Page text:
I have a couple final thoughts. The KMT has already started turning on Hou You-yi. Apparently, his FB page has been inundated with angry KMT supporters who are blaming him for this debacle. Hou is probably the only KMT politician with a realistic chance in the 2024 election. This referendum might be the start of the KMT devouring its best hope.

The KMT lost the pork referendum, but they will still have to deal with the longer-term effects of this campaign. The KMT has been worried about how it is viewed in DC for a few years. Washington didn’t officially get involved in the 2020 election, but it was pretty clear they were more comfortable with Tsai and the DPP. Taiwanese voters care a lot about whether Americans trust the Taiwanese government. Chu is planning to open a KMT office in DC precisely to improve the KMT’s image there. Now, Tsai has just absorbed a big political hit to satisfy American trade negotiators, and they will trust her and the DPP even more. The KMT, on the other hand, just tried to foul up those relations, and DC will also remember this. When the 2024 KMT candidate goes to DC to talk at think tanks, he can probably expect a frosty reception.

This referendum was a disaster for the KMT. A disaster of their own making.

[1] Maybe Chiang wasn’t powerful enough within the KMT to make this decision. The most powerful voice speaking out for 4NPP in the campaign was Ma Ying-jeou. Maybe Ma was the driving force behind this ballot item. If so, I should blame Ma for the eventual party disunity. It wouldn’t be the first time he caused a party split.

8 Responses to “A KMT debacle”

  1. pgriff90 Says:

    It’s stunning how well Tsai’s second term has gone thus far compared to CSB and Ma, particularly given she seemed like she would be Taiwan’s first one term president after the 2018 elections.

    It will be interesting to see how the dynamic you describe within the KMT plays out in next year’s elections. Many KMT incumbent mayors and magistrates are fairly popular and should be able to win re-election fairly easily if their races revolve around local issues, but if they get tied to the party things could get hairy.

  2. kezza Says:

    I don’t think Ma was the driving force for 4NPP ballot. Afterall, it was his administration that halted the construction in 2014 and so is remembered as part of his legacy (regardless of his original intentions). It also gave him (and KMT supporters) some perverse pleasure in reminding DPP that they were merely following his policy. Instead, have this nice little conjecture that it was actually Terry Guo, however it is just a conjecture with absolutely zero proof, except for some very minor pieces of circumstantial evidence such as Huang’s absurdly low robocalling bill in the final days and Guo’s openly pro-nuclear stance going back years (plus his post-referendum outburst which doesn’t even make any sense in context).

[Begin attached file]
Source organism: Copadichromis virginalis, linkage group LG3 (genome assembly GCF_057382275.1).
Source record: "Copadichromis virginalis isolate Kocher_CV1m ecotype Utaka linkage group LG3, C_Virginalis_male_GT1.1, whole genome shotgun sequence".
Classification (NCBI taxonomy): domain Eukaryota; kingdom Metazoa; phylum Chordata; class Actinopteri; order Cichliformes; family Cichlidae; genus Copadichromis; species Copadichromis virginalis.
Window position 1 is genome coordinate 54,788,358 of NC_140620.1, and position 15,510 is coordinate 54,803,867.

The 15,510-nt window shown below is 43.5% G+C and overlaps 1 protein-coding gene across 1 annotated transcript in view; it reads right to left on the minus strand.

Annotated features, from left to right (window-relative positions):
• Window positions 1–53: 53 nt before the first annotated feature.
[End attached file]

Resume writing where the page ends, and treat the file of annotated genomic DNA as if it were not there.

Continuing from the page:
Anyway, this referendum is just one more on the list of clearly self-inflicted wound in the last 6 years of KMT opposition. The tragedy is that none of the “opposition” parties demonstrated any sort of competence in the aftermath of this referendum (KMT, TPP, NPP all try to claim the ~58% not voted as opposing DPP, which is completely absurd).

  3. Jack Hol Says:

    Voters don’t care if they eat pork with substances what are banned in more than 150 countries in the World. Voters don’t care if Taiwan will use more imported fossil gas than ever before. Voters don’t care about the possible natural disaster caused by the LNG terminal and the long term effect on the environment. Yeah, such a great success for Tsai! /s

    • wang Says:

      Taiwanese have already eaten a lot of beef with zero consequence. Why we should worry about a tiny piece of pork?

    • Dreamlucid Says:

      It’s all about costs and consequences, while screaming out lound how bad Americans are forcing their pork to the Taiwanese table, did any of KMTER care to mention that unfair trade practice would silly the relationship between Taiwan and US?

      Sure, voters do care why you turn a blind eye on beef but scream at pork like there is no tomorrow.

    • Gustav Says:

      nobody forces you to eat the US imported pork, or any pork or any meat for that matter.

  4. Chen Ya-hsiung Says:

    The recent pork issue was occured in Aug. 2020, when the Tsai Aministration unexpected ly claimed the lift of the ban of the Ractopamine pork imported from US. KMT would not scream about the issue in 2016.

    Nevertheless, the article is the best analysis with accuracy about the referendum I have ever read.